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I found the omission of body length strange, we now have to learn how to compute relative size by wing length, all very scientifically rigorous no doubt but a pain in the butt in practical terms. I am sure this was discussed at length but it will take some getting used to....
It seems doubly bizarre given that they include weight "as it gives a helpful index of the bulk of a bird" which, of course, is only true if you've some idea of the body length which they don't give! It's not as if there isn't room as it could easily be added (and I'd be tempted to pencil it in from other sources). Perverse!

I've also now had time to compare it with the Collins Bird Guide particularly those species (mainly waders) that they have in common. I'd say that the text is far better written in Collins; more concise & accessible. On this basis I also reckon that, although remaining as thick, the page size could have been a third smaller making it more of a field guide.
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Old Saturday 6th May 2017, 18:00   #61
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It seems doubly bizarre given that they include weight "as it gives a helpful index of the bulk of a bird" which, of course, is only true if you've some idea of the body length which they don't give! It's nor as if there isn't room as it could easily be added (and I'd be tempted to pencil it in from other sources). Perverse!

I've also now had time to compare it with the Collins Bird Guide particularly those species (mainly waders) that they have in common. I'd say that the text is far better written in Collins; more concise & accessible. On this basis I also reckon that, although remaining as thick, the page size could have been a third smaller making it more of a field guide.
Thanks for your critical additions, John. It often takes a view from the outside to get past the local pride, I guess.

I should add that Australia has had some very fine FGs before this new one has now been added.
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Old Wednesday 10th May 2017, 22:03   #62
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I got my copy yesterday and have had a bit of a look through. It's obviously very good and a noticeable improvement on all of the existing Australian guides. I've always been puzzled by people who claimed that there was no big need for an improved Australian field guide. The existing ones all had their strengths but all had significant flaws, certainly in comparison to the Collins guide. This book definitely provides something that's comparable to the Collins and Sibley guides.

On first impressions I'd agree that it's maybe not quite as good as the Collins. The illustrations, while very good, don't always seem quite as believable as most of the Collins ones. They sometimes seem a bit too clean and static looking - very slightly like they're pictures of stuffed birds rather than living ones (particularly the raptors). A few (particularly those by Jeff Davies) look a little bit anaemic, although the ones by Peter Marsack (most of the passerines) seem more saturated. The text seems good but I'd agree that it's not quite as efficient and to the ID point as the Collins. Sometimes they seem to get a bit carried away with the space they have and mention things that aren't that relevant e.g. the breeding habitat of vagrant North American waders. In the few cases I've compared against the Collins, it's not as comparative in the ID descriptions i.e. it doesn't say as much about how to distinguish species x from similar species y. It does do this, but could perhaps do it more in some cases.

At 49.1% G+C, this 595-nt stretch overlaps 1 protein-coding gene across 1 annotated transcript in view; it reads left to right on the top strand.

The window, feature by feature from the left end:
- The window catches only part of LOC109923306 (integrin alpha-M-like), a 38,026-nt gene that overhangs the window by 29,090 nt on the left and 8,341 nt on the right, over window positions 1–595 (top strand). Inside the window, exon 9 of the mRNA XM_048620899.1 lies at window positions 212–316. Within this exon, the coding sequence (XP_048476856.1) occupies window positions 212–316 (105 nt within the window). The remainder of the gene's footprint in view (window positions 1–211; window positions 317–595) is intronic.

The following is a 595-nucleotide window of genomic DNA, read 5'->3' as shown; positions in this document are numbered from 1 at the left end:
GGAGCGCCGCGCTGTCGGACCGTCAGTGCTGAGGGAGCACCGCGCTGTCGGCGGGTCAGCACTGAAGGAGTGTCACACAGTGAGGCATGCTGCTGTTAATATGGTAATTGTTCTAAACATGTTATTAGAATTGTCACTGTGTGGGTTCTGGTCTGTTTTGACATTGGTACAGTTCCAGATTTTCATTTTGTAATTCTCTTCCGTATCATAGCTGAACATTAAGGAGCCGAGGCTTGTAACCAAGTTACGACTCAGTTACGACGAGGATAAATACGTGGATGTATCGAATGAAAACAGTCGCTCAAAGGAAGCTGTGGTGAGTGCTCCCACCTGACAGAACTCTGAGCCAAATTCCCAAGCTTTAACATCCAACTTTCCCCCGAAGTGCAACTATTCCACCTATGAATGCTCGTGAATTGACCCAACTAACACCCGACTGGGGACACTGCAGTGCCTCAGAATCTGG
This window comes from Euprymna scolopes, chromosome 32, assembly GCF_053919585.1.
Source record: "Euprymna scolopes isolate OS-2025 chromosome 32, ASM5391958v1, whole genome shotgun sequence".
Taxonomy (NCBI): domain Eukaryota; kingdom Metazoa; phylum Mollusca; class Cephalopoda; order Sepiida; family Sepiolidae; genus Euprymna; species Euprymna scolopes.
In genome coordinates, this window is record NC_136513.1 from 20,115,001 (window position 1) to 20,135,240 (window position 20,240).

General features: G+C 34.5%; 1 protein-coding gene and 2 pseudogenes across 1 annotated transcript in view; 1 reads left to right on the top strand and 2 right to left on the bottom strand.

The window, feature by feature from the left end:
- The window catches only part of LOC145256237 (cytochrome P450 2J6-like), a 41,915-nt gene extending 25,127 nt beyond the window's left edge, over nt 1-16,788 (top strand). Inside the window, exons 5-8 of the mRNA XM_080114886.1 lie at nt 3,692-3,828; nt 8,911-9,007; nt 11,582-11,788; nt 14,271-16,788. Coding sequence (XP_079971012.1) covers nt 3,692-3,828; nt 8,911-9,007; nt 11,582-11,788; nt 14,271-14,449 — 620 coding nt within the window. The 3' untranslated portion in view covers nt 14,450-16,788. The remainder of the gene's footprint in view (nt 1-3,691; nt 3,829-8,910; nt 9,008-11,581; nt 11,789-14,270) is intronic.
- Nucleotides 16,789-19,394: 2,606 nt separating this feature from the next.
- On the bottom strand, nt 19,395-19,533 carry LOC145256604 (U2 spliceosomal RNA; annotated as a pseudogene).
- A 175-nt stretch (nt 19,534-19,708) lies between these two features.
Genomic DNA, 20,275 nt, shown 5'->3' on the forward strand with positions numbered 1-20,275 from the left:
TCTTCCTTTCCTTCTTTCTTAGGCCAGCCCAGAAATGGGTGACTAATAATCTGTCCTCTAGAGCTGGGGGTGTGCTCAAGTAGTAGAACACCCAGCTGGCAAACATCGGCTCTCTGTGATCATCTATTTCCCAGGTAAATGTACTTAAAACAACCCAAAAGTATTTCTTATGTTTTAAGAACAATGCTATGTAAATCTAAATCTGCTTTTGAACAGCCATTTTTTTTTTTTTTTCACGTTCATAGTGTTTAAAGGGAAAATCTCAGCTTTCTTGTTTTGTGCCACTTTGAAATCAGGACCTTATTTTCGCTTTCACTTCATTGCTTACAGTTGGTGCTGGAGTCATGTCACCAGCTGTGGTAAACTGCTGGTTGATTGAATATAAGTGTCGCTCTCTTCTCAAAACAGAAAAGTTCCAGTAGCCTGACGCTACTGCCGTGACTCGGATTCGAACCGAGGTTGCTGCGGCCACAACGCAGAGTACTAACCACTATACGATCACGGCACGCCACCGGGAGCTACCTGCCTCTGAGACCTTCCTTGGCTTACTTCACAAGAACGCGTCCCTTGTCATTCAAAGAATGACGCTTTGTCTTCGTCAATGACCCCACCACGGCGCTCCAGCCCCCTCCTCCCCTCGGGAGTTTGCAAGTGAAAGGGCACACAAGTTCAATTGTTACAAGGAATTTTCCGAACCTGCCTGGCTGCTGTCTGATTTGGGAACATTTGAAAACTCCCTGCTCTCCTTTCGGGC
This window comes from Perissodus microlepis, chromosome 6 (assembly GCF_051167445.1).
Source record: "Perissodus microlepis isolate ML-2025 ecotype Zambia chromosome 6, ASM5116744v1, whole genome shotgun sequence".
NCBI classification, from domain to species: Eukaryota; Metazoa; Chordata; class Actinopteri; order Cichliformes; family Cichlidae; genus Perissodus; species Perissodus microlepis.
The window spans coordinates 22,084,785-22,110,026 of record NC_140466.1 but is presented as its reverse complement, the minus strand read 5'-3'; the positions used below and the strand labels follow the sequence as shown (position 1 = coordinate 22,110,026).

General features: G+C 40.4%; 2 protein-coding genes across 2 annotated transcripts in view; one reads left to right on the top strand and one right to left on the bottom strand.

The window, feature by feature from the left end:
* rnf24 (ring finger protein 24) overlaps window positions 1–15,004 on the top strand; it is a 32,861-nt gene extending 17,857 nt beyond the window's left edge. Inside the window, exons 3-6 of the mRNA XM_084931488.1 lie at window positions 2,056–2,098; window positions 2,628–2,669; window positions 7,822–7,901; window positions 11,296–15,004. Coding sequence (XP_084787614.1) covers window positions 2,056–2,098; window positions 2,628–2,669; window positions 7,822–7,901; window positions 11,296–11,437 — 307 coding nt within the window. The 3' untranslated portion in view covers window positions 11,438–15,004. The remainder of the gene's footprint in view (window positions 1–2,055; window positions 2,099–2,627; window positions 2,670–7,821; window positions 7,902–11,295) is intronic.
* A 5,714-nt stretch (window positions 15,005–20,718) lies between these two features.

There are some very good things though. An obvious thing is that they really seem to illustrate a lot of plumages and variations. For example, there are 14 illustrations for Long-tailed Skua, across a very wide range of plumages. There's also fairly liberal use of more impressionistic, 'jizzy', in-habitat illustrations of how birds might look in real life - something I like to see and that the Collins pioneered. These aren't as frequent as in the Collins but they're much more regularly used than in the Sibley.

It's also worth pointing out that this book isn't just useful for those birding in Australia. The treatment of Asiatic shorebirds might be the best in any current guide. If you're into seabirds you should also get this book. By my reckoning there 86 species of tubenose described and illustrated over 45 pages, in most cases with 5-10 illustrations per species. They also cover a few 'emerging' species in this group (e.g. 'New Caledonian Storm-Petrel'), which is nice to see.

Anyway, it's really good. Well done to all the people involved.
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Old Wednesday 10th May 2017, 22:16   #63
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I've always been puzzled by people who claimed that there was no big need for an improved Australian field guide.
I certainly asked the question 'is there the market for another Australian guide', I personally never said anything about the need or otherwise for an 'improved' one and I can't recall that anyone else did? The fact that it's not so long since the last one was published (2012), made me wonder how much better it could reasonably be.

I had no intention of buying another Aussie field guide but the glowing reviews convinced me and I have to say that I am more than happy that I bought it.


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Old Thursday 11th May 2017, 08:02   #64